Cook Medical Introduces Salivary Duct Access Devices
Posted on March 21, 2013 @ 01:14 pm
Bloomington, Ind.-based Cook Medical has introduced a suite of salivary duct access products that offer minimally invasive options for the treatment of obstructive salivary gland disease. Minimally invasive treatment of obstructive salivary gland disease can reduce the need for invasive open surgery, according to an article published in a German medical journal last year.
The devices in the product line include a soft-tip wire guide, a serial dilator set, the Kolenda Salivary Access Introducer Set and the NGage and NCircle salivary stone extractors. Physicians use these products in sialendoscopy, a minimally invasive procedure for visualizing and treating obstructive salivary gland disorders through the salivary ducts. Sialendoscopy can be performed in the physician’s office in an outpatient procedure and has been shown to reduce the risks of facial nerve paralysis and morbidity.
The most prevalent obstructive salivary gland disease is obstruction by salivary duct stones. Salivary duct stones account for approximately 50 percent of major salivary gland diseases. Obstruction by salivary duct stones is known as sialolithiasis and affects men (generally, middle-aged males) twice as often as women. If sialolithiasis is not treated, the obstructed area can become infected.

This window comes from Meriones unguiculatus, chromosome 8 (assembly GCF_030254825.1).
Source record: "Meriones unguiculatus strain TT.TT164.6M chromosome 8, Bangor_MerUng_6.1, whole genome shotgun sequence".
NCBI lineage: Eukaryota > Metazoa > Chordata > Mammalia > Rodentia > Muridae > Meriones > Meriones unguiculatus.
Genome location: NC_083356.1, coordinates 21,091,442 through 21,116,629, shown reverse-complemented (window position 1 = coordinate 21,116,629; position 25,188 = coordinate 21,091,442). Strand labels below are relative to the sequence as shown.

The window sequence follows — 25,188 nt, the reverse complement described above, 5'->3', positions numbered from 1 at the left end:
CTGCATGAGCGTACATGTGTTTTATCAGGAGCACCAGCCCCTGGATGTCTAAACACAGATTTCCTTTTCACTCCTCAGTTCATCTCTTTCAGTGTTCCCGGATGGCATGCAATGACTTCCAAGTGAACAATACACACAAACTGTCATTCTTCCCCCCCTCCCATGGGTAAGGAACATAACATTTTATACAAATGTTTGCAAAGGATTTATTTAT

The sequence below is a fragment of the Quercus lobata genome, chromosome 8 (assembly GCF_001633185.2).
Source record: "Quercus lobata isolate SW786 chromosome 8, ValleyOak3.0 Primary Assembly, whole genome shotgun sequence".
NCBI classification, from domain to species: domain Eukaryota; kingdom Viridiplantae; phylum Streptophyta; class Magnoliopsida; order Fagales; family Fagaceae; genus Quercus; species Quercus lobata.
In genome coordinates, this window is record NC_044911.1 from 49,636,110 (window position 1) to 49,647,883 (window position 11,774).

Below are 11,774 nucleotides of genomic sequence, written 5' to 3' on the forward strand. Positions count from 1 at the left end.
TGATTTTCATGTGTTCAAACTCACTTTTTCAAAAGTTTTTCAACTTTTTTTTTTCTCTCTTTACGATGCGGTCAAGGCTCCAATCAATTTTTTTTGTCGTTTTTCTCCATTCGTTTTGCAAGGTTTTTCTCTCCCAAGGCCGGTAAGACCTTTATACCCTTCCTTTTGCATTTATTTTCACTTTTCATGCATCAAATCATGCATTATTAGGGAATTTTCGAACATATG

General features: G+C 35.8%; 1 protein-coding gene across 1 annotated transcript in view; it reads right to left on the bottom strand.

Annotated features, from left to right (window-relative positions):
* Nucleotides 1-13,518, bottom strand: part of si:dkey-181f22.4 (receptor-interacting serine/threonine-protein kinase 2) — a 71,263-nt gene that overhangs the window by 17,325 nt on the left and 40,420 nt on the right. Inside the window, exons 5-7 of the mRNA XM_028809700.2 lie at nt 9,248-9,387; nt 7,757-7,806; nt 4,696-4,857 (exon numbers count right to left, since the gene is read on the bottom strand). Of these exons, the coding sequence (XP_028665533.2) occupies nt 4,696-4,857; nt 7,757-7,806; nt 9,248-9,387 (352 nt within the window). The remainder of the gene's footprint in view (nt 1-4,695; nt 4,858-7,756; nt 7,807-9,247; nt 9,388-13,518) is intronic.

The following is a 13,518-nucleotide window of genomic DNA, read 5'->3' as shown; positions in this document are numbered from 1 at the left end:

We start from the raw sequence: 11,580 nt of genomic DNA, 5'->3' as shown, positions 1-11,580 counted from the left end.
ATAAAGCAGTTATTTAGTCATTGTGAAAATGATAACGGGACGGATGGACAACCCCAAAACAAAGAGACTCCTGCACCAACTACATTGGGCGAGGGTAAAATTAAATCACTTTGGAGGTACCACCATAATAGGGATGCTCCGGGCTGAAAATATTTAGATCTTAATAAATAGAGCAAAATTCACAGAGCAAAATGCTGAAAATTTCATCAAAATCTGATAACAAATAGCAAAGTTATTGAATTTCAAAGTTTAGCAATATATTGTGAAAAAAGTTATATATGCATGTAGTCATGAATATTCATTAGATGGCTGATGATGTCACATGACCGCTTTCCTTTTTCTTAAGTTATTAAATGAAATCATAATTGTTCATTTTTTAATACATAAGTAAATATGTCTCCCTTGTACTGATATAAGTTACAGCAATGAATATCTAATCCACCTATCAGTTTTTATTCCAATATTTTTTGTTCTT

Cook Medical’s new salivary duct access tools are designed to create a working channel through which physicians can treat obstructive salivary gland disease. The soft-tip wire guide is used to access the salivary duct through the duct opening and maintain ductal access throughout the procedure. Flexible serial dilators are introduced over the wire to expand the opening and prepare the salivary duct for the introduction of procedural instruments. The Kolenda introducer sheath is passed over the wire to create an open working channel into the salivary duct. The sheath serves to protect the ductal wall and allow for easy insertion and removal of the procedural instruments.
The stone extractors, including the NGage and the NCircle, have baskets that are made of nitinol shape-memory wire, which allows the baskets to retain their shape following torsion. The baskets are used to manipulate and remove salivary stones.
Cook Medical makes medical devices, biologic grafts and cell therapies across a range of applications.
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